Sophie Kahn is a digital artist and sculptor, whose work addresses technology’s failure to capture the unstable human body.
Kahn earned a BA (Hons) in Fine Art/History of Art at Goldsmiths College, University of London; a Graduate Certificate in Spatial Information Architecture from RMIT University, Melbourne; and an MFA in Art and Technology Studies at the School of the Art Institute of Chicago.
Kahn has exhibited her artwork in New York, Los Angeles, London, Paris, Sydney, Tokyo, Osaka and Seoul. Her video work has been screened in festivals including Transmediale, Zero1 San Jose Biennial, Dance Camera West, Trampoline, Frequency, Currents New Media Festival and the Japan Media Arts Festival. Sophie has taught in the Department of Digital Arts at Pratt Institute as a Visiting Associate Professor, and at Columbia College, Chicago, as a visiting instructor.
Recent exhibitions include Transfigured at C24 Gallery in New York, Out of Body: Sculpture Post-Photography at bitforms gallery, New York, and Machines for Suffering (solo) at Bannister Gallery, Rhode Island College, RI. Her work has been supported by the Australia Council for the Arts, the Experimental Media and Performing Arts Center at Rensselaer Polytechnic, and other private funding bodies. Her work is held in public and private collections in the United States and internationally. She is a New York Foundation for the Arts Digital and Electronic Arts Fellow.
Sophie Kahn’s work investigates the complexity, and the poetics, of capturing the body in the digital age.
She uses a 3D laser scanner to create sculptures, prints, video and digital artworks. This scanner was never designed to capture the human body in motion–when confronted with a moving form, the machine receives conflicting spatial coordinates and generates incomplete images. Kahn converts this deliberately damaged data into the form of prints, videos and hand-painted, 3D printed sculptures. Her fragmented forms draw inspiration from funereal and memorial sculpture, and can read as faux-historical forgeries and/or contemporary relics.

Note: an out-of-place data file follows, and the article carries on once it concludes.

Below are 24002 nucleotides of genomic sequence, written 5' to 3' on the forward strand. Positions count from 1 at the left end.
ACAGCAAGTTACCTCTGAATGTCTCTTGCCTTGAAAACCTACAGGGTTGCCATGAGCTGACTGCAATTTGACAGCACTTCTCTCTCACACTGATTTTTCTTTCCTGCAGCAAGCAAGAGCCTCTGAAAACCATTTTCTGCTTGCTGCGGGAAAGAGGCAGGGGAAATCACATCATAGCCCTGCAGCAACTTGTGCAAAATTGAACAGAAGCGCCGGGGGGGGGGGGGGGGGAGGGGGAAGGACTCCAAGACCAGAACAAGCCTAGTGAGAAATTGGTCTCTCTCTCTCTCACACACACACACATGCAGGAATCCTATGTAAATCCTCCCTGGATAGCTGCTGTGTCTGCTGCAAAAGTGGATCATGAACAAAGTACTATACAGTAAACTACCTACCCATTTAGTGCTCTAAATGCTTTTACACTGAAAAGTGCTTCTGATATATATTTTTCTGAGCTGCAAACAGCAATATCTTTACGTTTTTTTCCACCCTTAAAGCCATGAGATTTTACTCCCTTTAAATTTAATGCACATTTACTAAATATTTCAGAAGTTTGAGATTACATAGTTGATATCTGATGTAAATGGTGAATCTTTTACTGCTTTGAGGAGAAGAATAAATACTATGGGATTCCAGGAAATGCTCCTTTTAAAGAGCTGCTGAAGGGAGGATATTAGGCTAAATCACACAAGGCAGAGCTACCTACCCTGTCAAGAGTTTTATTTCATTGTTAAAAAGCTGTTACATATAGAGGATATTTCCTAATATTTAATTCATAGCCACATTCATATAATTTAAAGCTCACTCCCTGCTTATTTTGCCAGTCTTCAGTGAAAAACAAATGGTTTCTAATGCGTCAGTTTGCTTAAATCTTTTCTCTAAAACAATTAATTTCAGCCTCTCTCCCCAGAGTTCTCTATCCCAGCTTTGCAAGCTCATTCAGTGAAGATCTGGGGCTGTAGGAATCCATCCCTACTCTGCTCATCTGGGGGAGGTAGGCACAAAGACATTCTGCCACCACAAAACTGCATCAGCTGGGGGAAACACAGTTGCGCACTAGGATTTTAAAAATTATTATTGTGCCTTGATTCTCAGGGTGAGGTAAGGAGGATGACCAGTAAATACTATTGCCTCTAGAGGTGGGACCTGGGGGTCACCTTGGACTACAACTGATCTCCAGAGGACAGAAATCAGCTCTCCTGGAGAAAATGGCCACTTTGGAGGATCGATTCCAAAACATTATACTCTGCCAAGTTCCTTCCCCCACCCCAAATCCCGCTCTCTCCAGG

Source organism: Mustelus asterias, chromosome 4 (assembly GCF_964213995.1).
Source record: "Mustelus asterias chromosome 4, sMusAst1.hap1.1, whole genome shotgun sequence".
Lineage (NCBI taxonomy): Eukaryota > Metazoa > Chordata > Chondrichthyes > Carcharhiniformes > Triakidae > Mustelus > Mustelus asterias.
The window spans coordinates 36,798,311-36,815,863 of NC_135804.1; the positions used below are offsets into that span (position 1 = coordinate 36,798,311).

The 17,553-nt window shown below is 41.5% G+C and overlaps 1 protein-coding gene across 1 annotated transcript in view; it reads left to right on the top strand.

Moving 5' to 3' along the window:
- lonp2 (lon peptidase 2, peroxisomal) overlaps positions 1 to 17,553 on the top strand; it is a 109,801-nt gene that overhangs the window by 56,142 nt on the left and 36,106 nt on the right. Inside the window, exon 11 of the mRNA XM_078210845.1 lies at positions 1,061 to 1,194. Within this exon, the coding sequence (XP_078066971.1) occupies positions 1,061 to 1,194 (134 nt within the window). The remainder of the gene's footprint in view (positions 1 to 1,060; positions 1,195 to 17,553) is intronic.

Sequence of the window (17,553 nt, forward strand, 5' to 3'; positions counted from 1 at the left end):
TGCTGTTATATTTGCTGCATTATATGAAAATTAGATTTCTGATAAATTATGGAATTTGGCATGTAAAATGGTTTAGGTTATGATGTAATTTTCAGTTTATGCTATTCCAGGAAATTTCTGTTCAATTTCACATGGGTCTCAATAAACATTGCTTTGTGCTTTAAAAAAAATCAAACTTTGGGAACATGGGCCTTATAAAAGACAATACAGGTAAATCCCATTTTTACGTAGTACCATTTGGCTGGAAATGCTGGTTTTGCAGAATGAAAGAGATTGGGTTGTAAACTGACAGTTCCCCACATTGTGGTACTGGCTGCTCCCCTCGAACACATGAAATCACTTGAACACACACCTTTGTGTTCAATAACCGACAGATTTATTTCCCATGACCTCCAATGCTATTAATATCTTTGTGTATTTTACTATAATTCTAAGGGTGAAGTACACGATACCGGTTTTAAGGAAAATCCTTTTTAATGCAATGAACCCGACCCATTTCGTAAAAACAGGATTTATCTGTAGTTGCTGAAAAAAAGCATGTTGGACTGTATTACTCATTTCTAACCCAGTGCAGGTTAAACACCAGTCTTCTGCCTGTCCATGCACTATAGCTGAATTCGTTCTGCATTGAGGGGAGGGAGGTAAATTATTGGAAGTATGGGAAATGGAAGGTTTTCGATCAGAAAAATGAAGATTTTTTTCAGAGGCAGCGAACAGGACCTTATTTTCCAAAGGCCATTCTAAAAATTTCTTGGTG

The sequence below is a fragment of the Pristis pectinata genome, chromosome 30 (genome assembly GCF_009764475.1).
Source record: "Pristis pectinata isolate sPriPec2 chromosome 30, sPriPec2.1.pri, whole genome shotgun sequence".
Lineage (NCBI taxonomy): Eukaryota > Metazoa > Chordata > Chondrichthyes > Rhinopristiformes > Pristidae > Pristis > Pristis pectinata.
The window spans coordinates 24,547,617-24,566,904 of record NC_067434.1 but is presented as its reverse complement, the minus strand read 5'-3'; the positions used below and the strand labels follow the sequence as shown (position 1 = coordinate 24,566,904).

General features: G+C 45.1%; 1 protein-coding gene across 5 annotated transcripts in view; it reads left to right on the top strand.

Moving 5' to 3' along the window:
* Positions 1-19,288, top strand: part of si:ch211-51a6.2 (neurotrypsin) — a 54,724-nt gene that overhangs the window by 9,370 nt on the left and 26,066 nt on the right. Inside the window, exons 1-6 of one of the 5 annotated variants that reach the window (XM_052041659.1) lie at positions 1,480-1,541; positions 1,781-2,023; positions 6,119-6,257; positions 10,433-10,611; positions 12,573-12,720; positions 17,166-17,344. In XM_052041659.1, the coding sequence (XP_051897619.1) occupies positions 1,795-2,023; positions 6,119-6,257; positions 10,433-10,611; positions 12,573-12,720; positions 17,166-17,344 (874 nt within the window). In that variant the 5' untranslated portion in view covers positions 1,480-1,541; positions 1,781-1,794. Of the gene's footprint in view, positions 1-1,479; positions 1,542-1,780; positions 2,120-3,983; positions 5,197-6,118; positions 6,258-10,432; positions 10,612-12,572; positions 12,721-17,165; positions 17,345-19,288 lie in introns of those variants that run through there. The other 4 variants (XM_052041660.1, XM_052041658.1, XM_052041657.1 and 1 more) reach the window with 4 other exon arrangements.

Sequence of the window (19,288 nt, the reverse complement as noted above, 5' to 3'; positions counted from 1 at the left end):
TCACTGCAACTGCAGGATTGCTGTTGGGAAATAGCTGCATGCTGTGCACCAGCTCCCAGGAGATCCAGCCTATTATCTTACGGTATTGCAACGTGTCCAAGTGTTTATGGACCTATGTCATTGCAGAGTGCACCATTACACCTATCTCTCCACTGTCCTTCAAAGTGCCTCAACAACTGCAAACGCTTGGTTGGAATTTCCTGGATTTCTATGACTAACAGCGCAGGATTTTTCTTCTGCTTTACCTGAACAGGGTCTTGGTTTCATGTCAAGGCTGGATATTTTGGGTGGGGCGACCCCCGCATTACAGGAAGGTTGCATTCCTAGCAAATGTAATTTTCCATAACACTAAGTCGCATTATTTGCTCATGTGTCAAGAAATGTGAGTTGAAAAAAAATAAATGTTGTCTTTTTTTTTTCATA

The psychological underpinnings of Kahn’s work are based upon the artist’s personal history of chronic illness and disability. Looking through the lens of medical history, Kahn examines significant moments (e.g. the ‘invention’ of hysteria at the Salpetriere asylum) where older technologies like photography similarly failed to capture the female-identified body and its attendant madnesses. For her sculpture and print series Machines for Suffering, Kahn 3D scanned dancers as they re-enacted the supposed choreography of an attack of hysteria. These works suggest an unstable, monumental, body-as-architecture, under continuous construction — or perhaps demolition.
Kahn looks to her early training as a photographer to amplify the eeriness of creating digital duplications of the human body within the space of the virtual. Her most recent series, The Divers, was created with Butoh performers at Pioneer Works, and features weightless body/avatars rendered in a 3D digital void. It echoes the monochrome transparency of Victorian spirit photography, and the vernacular language of tombstones. These images speak to the inherent deathliness of 3D replications of the digital body, and suggest the separation of body and digital avatar as an almost religious operation.
In all her works, the human body is de-materialized, separated from the physical, and then re-materialized into a vastly altered form. Like many of her contemporaries who also use 3D software and fabrication tools ‘against the grain’, Kahn is interested in situating these modes of seeing within a critical context. Subsequently, the artist challenges standard viewpoints by creating her own subjective, embodied and very human way of seeing through a technological lens.